Battleship Movie Review
The popular Hasbro Milton Bradley board game BATTLESHIP has come to life on the big screen. But this time the opponent is not your friend across the street but rather aliens with TRANSFORMERS like machinery and weapons. On the plus side, while somewhat technically less advanced, the humans are a little more evenly matched than the usual aliens we come across. Using clever guessing tactics (yes, there is actually one battle scene resembling the game) and human spirit, a fleet of naval ships must defeat a squadron of unidentified alien vessels.
You know when you have such high expectations for a film that even if it’s really good, you still feel let down? The same can be said in reverse and that might be the best thing working for BATTLESHIP. I went into my screening expecting the worst and you know what? It wasn’t terrible.
Don’t get me wrong, BATTLESHIP is still bad, but it’s bad in all those patent over-dramatic over-actionified (I think I just invented a word), end of the world type of ways like INDEPENDENCE DAY and ARMEGEDDON. By the way, I liked both of those films when I was in high school but on repeated visits the special effects can’t hide the absurdity and I doubt they would be as successful if they came out today. They still have a special place in my heart, as they were original, inventive and fun for their time in the 90’s. BATTLESHIP is in no way original or inventive but there is a slight joy to be had once you embrace the ridiculousness.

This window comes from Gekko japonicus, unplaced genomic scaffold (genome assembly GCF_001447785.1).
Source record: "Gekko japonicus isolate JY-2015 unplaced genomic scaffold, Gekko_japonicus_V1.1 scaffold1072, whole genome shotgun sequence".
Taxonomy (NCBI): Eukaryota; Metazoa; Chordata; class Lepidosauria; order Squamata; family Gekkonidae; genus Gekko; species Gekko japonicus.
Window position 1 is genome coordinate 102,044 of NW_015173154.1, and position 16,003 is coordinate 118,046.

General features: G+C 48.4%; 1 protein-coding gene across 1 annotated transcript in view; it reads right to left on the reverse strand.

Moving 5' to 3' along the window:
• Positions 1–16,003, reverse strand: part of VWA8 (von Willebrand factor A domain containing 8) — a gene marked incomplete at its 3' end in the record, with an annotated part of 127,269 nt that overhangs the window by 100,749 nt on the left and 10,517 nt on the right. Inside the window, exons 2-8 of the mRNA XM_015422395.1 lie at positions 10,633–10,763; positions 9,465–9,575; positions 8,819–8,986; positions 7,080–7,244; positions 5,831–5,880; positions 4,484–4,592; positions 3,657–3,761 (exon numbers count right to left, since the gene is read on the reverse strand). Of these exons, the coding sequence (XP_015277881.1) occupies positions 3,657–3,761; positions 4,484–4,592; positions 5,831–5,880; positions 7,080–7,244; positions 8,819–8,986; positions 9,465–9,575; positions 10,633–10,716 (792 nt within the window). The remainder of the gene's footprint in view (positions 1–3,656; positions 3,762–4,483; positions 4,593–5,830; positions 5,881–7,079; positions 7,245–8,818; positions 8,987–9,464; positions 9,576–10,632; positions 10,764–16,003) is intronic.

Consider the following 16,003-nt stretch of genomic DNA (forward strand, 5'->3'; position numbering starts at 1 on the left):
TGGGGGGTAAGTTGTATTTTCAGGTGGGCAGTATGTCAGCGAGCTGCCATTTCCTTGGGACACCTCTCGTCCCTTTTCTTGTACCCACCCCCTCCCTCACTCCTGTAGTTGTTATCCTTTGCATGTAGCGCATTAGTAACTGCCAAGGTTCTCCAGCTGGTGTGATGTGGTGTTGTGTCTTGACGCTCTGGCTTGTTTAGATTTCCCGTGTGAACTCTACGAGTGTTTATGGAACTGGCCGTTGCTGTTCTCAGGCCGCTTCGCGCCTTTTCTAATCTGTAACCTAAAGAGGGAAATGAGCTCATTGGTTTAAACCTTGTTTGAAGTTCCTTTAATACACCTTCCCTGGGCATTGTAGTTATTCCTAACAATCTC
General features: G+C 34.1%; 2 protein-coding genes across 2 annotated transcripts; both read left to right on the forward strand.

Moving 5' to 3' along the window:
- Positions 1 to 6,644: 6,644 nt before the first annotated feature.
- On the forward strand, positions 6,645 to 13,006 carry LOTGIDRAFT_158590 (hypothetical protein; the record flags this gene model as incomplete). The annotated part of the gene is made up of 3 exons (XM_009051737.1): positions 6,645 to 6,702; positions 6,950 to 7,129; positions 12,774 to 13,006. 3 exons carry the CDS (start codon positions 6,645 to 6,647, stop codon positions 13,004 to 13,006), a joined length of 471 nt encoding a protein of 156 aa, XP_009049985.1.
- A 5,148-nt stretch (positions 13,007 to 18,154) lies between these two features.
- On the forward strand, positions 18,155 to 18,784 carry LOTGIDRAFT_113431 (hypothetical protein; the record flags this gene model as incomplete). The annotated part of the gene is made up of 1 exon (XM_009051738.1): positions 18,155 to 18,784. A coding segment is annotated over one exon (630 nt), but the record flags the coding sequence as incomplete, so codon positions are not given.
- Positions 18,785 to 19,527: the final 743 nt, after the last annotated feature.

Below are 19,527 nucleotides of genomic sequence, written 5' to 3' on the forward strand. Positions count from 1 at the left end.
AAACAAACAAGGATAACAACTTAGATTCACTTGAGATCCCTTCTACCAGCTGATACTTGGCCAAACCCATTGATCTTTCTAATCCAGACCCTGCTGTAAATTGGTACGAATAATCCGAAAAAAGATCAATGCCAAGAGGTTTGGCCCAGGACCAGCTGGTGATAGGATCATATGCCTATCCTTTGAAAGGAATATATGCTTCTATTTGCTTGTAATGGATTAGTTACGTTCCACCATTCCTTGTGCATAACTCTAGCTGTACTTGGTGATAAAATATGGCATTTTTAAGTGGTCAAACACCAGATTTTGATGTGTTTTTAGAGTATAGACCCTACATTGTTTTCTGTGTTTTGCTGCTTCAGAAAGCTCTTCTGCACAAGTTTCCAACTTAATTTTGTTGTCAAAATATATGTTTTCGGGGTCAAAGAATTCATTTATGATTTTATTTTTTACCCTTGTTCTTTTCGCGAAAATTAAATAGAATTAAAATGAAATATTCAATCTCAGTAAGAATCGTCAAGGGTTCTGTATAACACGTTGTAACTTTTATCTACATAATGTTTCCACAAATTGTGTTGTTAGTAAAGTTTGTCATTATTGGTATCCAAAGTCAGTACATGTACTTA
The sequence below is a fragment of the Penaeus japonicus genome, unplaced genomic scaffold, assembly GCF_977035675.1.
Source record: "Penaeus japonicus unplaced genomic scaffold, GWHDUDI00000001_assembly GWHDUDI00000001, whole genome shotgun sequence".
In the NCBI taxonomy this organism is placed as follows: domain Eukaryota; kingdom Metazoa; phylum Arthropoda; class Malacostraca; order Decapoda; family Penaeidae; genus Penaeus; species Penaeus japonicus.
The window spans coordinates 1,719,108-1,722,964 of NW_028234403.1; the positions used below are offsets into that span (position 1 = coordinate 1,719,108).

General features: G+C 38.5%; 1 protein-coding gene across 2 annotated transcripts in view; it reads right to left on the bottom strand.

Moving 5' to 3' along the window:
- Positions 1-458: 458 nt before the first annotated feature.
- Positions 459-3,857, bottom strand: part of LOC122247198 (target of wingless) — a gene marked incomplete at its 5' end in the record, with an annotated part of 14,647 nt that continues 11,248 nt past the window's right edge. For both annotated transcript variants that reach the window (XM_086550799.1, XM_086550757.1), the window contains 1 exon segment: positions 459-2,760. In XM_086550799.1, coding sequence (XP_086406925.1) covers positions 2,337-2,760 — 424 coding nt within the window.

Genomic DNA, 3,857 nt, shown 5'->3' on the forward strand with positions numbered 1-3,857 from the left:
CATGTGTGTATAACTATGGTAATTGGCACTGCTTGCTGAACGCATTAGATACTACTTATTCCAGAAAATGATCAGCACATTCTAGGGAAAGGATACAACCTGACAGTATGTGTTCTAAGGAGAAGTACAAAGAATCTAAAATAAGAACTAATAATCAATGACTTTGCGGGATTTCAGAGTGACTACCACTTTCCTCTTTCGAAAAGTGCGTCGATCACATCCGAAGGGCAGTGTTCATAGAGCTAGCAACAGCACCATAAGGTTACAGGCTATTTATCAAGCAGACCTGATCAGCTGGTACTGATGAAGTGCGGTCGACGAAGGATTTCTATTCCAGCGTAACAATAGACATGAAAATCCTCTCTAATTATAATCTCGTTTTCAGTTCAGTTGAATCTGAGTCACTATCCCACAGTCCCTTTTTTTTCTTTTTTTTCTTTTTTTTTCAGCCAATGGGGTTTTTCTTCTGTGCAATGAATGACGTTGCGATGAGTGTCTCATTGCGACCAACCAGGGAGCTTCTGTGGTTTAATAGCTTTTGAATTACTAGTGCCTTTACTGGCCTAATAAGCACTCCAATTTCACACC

Liam Neeson (THE GREY) along with Alexander Skarsgård (True Blood) have some credibility to their names but don’t be fooled, they are barely in the film. The lead in BATTLESHIP is Taylor Kitsch as Lieutenant Alex Hopper – a brass young hot shot whose older brother (Skarsgård) enlists him after Alex continues to screw up his life. Fast forward and Alex is struggling to ask the Admiral (Neeson) for permission to marry his daughter, played by easy on the eyes Brooklyn Decker (JUST GO WITH IT). Unfortunately Alex’s insubordinate actions have caused him to lose respect among his Navy officers. But somehow he has simultaneously advanced to second in command of a Destroyer ship. These inconsistencies are a mockery to our military system promoting rogue behavior over structure, order and discipline. Nonetheless, Alex will have his time to redeem himself, as he, along with his crew including Tadanobu Asano and Rihanna, must strategically navigate the remaining ship against the unknown enemy.
I didn’t watch Friday Night Lights and missed Disney’s colossal flop JOHN CARTER earlier this year so I don’t know much about Taylor Kitsch. But I will say he is likeable and pulls off many of the comedic moments. However, compared to peers like Chris Pine, Channing Tatum and Chris Hemsworth, I personally think Kitsch is still lacking in the charisma and action star category to carry his own film but I’m sure as studios proceed to force the issue he will continue to develop.
There is a certain sentimental factor in having actual veterans in the film running the retired U.S.S. Missouri Battleship. Even with the glaring questing, “why does an old retired Navy ship have live ammunition?” But one could drive themselves crazy asking logical questions in a film like this. Director Peter Berg (HITCHOCK) did a wonderful job pacing the film. While it could have used a few minutes edited off, BATTLESHIP moves at a comfortable pace without over-stimulating that keeps the viewers intrigued enough not to check out like Michael Bay’s recent TRANSFORMERS sequels.
With bad dialogue, a cheesy premise and faint star power, BATTLESHIP is fairly typical as far as overproduced lackluster summer blockbusters go. But this is a classic case where the low expectations made it seem better than it was. At the end of the day, I think for BATTLESHIP, “It wasn’t as bad as I thought it would be” is a pretty glowing review.